Software streamlines vehicle recovery

The Fleet Management Group (FMG Support), which manages all vehicle recoveries for the Highways Agency, is rolling out new software to manage the vehicle recovery process more efficiently, saving both manpower and resouces.

Jun 9, 2011
By Paul Jacques
Police-recorded hate crimes in England and Wales. PA Graphic. Source Home Office. Figure for 2019/20 not included due to missing data.

The Fleet Management Group (FMG Support), which manages all vehicle recoveries for the Highways Agency, is rolling out new software to manage the vehicle recovery process more efficiently, saving both manpower and resouces.

WPC Software, specialists in police computer management systems, is providing FMG Support with its ELVIS-VR system, currently used by 15 UK police forces.

FMG Support, which is responsible for the removal of abandoned and damaged vehicles from motorways and major A-roads, handles over 250,000 incidents per year on behalf of its clients.

The ELVIS-VR system integrates with FMG Support’s £3 million bespoke Ingenium-i system to streamline the storage and disposal process for vehicles left at the roadside. The software is helping FMG Support halve the number of vehicles held in long-term storage.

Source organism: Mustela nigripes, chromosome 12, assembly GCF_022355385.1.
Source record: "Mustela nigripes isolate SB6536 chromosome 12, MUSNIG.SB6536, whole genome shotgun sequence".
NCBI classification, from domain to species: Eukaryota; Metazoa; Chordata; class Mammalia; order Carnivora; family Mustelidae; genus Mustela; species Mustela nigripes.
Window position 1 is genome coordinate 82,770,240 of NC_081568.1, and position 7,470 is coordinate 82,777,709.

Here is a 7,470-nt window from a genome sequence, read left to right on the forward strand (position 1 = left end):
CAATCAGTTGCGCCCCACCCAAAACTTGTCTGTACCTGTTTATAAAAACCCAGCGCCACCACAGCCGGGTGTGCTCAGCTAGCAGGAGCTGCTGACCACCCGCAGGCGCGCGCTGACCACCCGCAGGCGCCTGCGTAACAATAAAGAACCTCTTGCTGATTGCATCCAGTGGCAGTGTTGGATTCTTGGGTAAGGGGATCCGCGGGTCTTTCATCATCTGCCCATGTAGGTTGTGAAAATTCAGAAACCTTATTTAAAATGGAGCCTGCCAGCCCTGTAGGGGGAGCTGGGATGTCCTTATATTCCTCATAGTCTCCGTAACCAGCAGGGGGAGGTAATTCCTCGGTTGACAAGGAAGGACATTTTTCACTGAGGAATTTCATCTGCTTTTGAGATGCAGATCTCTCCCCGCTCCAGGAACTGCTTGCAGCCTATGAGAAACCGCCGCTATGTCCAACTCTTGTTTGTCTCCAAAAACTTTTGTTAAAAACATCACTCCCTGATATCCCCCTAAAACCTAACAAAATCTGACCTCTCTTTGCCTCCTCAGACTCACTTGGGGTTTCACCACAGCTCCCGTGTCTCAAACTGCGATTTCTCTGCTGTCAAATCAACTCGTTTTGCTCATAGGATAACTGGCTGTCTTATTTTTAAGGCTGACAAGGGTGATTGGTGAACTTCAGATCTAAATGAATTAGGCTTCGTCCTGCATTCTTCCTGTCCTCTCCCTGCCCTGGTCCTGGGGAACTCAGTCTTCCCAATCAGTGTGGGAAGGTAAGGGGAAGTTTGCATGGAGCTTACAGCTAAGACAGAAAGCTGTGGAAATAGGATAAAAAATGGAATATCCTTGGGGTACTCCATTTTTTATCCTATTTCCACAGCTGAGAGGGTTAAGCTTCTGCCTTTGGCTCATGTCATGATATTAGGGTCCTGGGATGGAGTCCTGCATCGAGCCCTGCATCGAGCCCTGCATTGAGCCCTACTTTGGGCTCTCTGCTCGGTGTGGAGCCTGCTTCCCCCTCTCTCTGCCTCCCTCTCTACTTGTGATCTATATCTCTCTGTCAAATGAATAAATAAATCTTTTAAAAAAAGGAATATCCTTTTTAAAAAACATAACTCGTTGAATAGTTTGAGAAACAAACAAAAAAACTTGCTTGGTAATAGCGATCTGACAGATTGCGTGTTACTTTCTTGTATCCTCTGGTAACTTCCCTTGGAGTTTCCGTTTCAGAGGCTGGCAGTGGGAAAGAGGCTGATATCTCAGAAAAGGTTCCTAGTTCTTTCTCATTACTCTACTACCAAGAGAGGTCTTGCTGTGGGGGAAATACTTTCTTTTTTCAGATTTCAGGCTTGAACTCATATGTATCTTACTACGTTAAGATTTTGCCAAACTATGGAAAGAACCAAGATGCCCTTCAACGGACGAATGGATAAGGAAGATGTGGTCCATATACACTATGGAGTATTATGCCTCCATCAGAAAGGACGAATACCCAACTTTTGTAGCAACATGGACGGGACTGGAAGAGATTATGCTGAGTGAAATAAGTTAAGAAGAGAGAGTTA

The system records all data about a vehicle’s removal and disposal and automates many tasks, such as informing removal contractors of the next actions in the storage and disposal process.

It speeds up communications between FMG Support and its national network of vehicle recovery operators and ensures that strict vehicle disposal procedures are adhered to.

As a fully interactive platform, the system provides instant data sharing between the Highways Agency, FMG Support and its contractors, reducing unnecessary emails and telephone calls. It can also manage the payment of statutory fees associated with vehicle recoveries and disposals.

WPC recently updated the system to allow police forces to work more closely together and make efficiency savings by sharing the cost of hosting the vehicle recovery software.

New force layers mean that one police service can now host ELVIS-VR for others. The first to utilise the new facility was Northamptonshire Police, which is hosting the system for Leicestershire Constabulary.

This not only allows the forces to work collaboratively by sharing an application, but also helps to reduce the investment needed when purchasing and maintaining a vehicle recovery system.

Key savings have been made on technical infrastructure and hardware as well as operational benefits.

The new force layer allows both forces to utilise the same installation while maintaining separate databases. It offers the potential for multiple forces to work collaboratively from the same ELVIS-VR installation, while maintaining their own working practices and procedures.

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